History | VA Eastern Colorado Health Care

History | VA Eastern Colorado Health Care

Explore the rich heritage of the VA Eastern Colorado Healthcare System.

Fitzsimons Army Medical Center, Aurora, Colorado

Fitzsimons Army Medical Center (FAMC) grew from Army Hospital No. 21 founded during World War I to provide care for the large numbers of casualties suffering from chemical weapons and tuberculosis returning from Europe. The successes enjoyed by Colorado’s facilities for treating respiratory problems caused the Army to give strong consideration to calls from Denverites to locate a new hospital in the city. Their lobbying proved successful in 1917 and construction began later that year. During the fall of 1918 the Army dedicated the new facility in Denver’s eastern suburb of Aurora. The hospital was renamed Fitzsimons General Hospital during June of 1920 in honor of Lt. William T. Fitzsimons, the first American medical officer killed in World War I.  The FAMC closed in 1999 and the grounds were redeveloped for civilian use at the Anschutz Medical Campus and the Fitzsimons Life Science District, including the Veterans Hospital complex.

Fitzsimons General Hospital – swimming pool

(Fitzsimons General Hospital, Building 614) 
(Fitzsimons General Hospital, Building 423)

The Swimming Pool, erected in 1945, is associated with the expansion of facilities at Fitzsimons General Hospital during World War II. The building is associated with the hospital’s mission, having been originally used for patient therapy. The building represents war era construction of permanent buildings at the post through its blond brick walls, gabled roof, and large multilight windows.  

Library of Congress – Fitzsimons General Hospital swimming pool

Fitzsimons General Hospital – neuropsychiatric ward

(Fitzsimons Army Medical Center. Building 608) 
(Fitzsimons General Hospital, Ward 411)

The Neuropsychiatric Ward (Building No. 608) was constructed ca. 1942, as Fitzsimons Army Hospital expanded to fulfil its World War II mission. Soon after its completion, the building housed a neuropsychiatric ward to accommodate Fitzsimons’ diversification away from tuberculosis care and toward more generalized care. In 1962, the Army used building for administrative purposed. The building experienced a number of renovations to accommodate subsequent changes in its use, but continued to support the mission of the hospital.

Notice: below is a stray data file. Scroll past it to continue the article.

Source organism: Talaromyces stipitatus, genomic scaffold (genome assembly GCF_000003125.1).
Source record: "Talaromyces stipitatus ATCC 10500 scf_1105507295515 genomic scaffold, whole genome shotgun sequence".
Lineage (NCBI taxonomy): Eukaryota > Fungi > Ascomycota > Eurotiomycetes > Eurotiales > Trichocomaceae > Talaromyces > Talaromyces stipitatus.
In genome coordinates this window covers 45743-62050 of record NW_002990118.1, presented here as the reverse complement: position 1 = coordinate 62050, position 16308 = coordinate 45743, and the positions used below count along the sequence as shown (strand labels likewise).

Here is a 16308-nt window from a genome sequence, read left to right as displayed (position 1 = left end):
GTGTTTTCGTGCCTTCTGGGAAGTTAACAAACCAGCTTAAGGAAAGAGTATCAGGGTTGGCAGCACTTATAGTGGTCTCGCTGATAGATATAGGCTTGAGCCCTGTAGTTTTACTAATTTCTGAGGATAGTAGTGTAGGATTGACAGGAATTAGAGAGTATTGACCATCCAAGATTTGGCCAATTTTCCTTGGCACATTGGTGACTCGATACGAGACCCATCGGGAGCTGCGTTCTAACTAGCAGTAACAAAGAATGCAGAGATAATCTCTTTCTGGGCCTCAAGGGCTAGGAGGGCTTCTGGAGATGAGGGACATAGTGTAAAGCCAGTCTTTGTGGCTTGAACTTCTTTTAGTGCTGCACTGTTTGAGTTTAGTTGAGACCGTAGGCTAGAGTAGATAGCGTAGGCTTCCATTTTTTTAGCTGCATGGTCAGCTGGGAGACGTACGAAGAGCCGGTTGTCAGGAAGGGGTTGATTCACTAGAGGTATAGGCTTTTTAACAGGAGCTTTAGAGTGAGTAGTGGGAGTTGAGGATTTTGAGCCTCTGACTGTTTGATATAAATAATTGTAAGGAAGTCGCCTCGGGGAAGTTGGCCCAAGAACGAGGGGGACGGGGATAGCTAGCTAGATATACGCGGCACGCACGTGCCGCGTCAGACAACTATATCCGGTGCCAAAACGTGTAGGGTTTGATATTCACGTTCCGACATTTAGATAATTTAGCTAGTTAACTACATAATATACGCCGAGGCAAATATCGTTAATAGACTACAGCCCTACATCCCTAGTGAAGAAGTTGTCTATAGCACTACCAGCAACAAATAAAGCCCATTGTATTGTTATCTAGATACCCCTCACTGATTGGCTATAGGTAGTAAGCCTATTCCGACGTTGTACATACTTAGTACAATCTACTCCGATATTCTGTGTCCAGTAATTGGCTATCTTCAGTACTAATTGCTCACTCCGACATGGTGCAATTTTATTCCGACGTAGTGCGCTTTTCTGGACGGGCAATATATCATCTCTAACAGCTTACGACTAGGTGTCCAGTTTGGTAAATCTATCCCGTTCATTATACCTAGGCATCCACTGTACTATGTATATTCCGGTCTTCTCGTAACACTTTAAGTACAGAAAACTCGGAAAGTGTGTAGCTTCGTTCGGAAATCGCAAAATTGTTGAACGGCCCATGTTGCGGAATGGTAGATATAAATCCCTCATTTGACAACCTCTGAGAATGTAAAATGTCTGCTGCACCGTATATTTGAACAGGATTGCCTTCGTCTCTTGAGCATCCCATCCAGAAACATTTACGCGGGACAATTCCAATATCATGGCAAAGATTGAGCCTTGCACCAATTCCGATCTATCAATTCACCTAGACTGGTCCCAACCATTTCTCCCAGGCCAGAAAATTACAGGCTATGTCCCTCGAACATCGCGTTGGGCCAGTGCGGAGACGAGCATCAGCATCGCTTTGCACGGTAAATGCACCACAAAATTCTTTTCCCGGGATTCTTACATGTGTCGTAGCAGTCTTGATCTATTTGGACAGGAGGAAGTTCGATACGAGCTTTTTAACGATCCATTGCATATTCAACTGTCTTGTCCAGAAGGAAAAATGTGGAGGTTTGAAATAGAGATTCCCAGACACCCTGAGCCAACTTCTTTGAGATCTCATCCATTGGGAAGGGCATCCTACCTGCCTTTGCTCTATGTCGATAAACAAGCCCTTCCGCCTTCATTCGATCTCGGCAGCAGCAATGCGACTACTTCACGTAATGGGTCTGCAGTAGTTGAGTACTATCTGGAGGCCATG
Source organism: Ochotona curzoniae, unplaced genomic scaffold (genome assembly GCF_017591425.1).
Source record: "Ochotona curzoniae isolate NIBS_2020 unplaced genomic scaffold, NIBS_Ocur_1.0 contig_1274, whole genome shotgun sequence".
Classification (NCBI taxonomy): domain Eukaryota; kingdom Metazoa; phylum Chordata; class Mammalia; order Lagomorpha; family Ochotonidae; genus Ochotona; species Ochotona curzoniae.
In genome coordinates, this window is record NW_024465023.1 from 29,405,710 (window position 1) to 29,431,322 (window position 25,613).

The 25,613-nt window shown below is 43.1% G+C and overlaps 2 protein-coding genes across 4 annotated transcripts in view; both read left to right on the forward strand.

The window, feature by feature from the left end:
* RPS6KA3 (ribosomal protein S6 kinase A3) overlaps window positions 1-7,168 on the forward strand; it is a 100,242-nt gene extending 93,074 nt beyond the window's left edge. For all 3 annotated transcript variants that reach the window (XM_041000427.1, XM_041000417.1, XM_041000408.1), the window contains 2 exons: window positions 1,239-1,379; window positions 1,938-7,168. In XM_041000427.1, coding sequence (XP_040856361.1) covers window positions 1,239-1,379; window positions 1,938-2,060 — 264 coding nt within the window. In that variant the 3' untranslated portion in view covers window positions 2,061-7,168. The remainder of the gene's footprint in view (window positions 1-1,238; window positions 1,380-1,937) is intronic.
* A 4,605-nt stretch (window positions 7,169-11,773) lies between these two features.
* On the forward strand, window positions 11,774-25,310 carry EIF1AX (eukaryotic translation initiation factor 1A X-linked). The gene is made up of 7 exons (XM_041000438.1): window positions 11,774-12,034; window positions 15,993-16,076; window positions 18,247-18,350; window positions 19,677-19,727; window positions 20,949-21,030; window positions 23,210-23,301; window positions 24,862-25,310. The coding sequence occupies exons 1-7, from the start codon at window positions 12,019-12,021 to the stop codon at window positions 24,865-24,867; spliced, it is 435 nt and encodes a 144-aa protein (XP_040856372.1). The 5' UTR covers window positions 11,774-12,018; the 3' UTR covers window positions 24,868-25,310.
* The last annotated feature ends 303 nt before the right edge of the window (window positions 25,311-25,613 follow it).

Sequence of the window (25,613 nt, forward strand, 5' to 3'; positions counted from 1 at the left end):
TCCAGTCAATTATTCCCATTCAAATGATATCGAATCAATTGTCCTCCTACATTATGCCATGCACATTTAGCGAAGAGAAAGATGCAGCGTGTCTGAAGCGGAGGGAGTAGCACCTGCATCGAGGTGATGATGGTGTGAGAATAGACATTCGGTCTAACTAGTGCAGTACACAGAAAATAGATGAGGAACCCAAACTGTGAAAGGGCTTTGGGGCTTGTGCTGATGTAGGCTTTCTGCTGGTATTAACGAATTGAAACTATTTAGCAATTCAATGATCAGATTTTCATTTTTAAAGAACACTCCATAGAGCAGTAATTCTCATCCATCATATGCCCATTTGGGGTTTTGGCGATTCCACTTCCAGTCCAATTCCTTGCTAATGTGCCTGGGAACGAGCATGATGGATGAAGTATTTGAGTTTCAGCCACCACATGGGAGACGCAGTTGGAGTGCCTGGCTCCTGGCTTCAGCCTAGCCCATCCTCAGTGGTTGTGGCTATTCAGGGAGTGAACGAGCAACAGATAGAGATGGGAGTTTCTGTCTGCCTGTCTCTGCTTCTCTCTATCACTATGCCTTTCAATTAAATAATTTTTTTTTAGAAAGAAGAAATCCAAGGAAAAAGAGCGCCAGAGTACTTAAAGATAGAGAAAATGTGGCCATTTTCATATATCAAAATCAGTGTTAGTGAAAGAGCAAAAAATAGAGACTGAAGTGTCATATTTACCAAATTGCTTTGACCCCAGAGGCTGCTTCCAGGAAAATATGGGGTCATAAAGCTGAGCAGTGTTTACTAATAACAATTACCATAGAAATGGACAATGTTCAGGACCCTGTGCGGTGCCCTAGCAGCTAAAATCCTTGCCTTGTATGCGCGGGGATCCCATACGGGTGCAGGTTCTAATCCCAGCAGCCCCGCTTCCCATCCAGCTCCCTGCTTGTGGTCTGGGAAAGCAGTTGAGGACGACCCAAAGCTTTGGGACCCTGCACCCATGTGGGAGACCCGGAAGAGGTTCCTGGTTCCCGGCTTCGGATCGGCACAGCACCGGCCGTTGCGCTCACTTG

Library of Congress – Fitzsimons General Hospital neuropsychiatric ward

Denver Veterans Administration Medical Center

The Denver Veterans Administration (VA) Medical Center (DVAMC) was constructed between 1948 and 1951. The facility consisted of a large hospital building (Building 1) and approximately fifteen support buildings and structures. The DVAMC, which changed over time to meet evolving medical care requirements and technologies, was the primary VA facility in Colorado for over fifty years.

Two major policies shaped postwar VA hospital construction. New VA hospitals were constructed in urban areas and affiliated with medical schools. This was a significant change from the decades long policy that emphasized the construction of hospitals in rural areas and independence from other healthcare facilities. Postwar VA hospitals were also constructed based on standard designs developed by VA architects. The DVAMC met all these conditions.

The VA built the DVAMC in the well-established Hale neighborhood, within the city’s urban core and adjacent to Colorado Boulevard, a state highway. Construction of the hospital completed the infill of the neighborhood and allowed the facility to serve the city’s veteran population, which had grown exponentially after the war. Moreover, the medical center was located between two existing medical complexes. The University of Colorado Hospital and Medical School bordered the DVAMC to the west. The association with the medical school was a vitally important to the Veterans Administration’s postwar vision in which the agency worked cooperatively with medical schools. Another hospital, the Rose Medical Center, was east of the DVAMC. The three medical institutions created a large area that was dedicated to cooperative medical care and instruction. The relationship between the Denver hospitals continued into the 2000s when the University of Colorado and VA began transferring their operations east to new facilities on the former site of the Fitzsimons Army Medical Center in Aurora Colorado where they have continued their collaborative relationship. The Rose Medical Center remains in its original location.